For many months I’ve been finding excuses to avoid going to the gym.
Initially it was because we were “coming up to Christmas”. This one started in November and could be justified by the fact that my social calendar was a lot busier than usual, so there simply wasn’t time… well there was really, but we all know what a busy period this is, what with writing cards, wrapping presents and meeting up with various “once a year” friends and acquaintances.
Following this, I was secretly delighted that the lift in our building was out of order for about a month. Surely having to climb 88 stairs three or four times a day on top of my 10 minute walk to and from the station negated the need for me to do any more exercise than this?
And then there was the skiing holiday. Admittedly a considerable proportion of that involved sitting in bars drinking steins of Bavarian lager and eating brotwurst, but the going down the slope bit must have counted for something. Probably.
However, my excuses have finally run out. The whole company has entered the Sport Relief Mile and there is no way to get out of this without losing face.
Now, one of the things about being the only person at Alchemis from a non-sales background and in a non-sales role is you notice how competitive everyone else is. They all strive for excellence and they all want to be top of their game – all of the time. So, whilst I appreciate the great camaraderie and “work hard” ethic in the office, the “play hard” aspect out of the office does occasionally fill me with a slight sense of trepidation – and this occasion wasn’t about to disappoint.
At first, I wasn’t too worried about running a mile. I thought I could do that without any training. In fact I could probably even squeeze in a fair few pints the night before (what with it being a Saturday) and still do it if I had to. Alas, everybody else here deemed that a mile was too short and the competitive element kicked in: “What? Surely it would be cheeky to ask for sponsorship for anything less than three miles!” cried half the sales team. “No, surely it would be an outrage to ask for sponsorship for anything less than six miles!” cried the other half. And so the new boundaries were set.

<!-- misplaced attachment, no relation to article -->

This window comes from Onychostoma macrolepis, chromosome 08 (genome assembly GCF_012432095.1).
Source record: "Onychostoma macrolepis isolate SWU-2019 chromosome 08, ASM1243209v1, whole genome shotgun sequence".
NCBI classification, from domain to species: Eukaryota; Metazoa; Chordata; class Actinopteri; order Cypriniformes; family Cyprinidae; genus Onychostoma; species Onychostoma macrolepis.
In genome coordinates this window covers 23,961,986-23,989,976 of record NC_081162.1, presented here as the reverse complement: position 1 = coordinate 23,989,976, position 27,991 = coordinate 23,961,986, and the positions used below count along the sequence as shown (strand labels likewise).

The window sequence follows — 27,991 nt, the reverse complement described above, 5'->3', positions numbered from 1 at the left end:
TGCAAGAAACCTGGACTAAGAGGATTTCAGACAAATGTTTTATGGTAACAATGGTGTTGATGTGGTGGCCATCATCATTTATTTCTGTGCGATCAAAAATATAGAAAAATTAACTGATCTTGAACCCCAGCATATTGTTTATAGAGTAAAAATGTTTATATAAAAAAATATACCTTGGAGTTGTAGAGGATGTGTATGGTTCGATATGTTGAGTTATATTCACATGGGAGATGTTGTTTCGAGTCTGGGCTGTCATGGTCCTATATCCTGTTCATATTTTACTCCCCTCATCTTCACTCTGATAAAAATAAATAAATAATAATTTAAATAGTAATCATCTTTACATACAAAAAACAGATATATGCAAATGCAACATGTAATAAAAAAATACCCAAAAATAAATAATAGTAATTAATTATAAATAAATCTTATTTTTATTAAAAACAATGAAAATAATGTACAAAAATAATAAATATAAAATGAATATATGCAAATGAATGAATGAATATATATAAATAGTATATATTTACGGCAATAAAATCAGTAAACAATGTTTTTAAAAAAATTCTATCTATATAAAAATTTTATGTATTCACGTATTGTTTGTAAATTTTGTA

For someone like me, who was never overly competitive, working with the current team at Alchemis does seem to be rubbing off somewhat. Everyone is enthusiastic, the whole team works well together and nobody wants to let the side down – either in or out of the office. But also, for this very reason, no one wants to finish last within our team. I can’t use the excuses I was toying with, such as being the oldest runner in the team (I’m not) or “having a bad knee” (not bad enough to stop me skiing) – the only option would be to start training. So last night, for the first time in about six months, I forced myself to go to the gym, with the fear of there being less than two weeks to get in shape and the need to avoid finishing last driving me relentlessly forward on the treadmill for mile after mile – no warm up, no warm down, no stretching, just running… and today, finally, I have a genuine reason why I may finish last – and that is because I can hardly walk.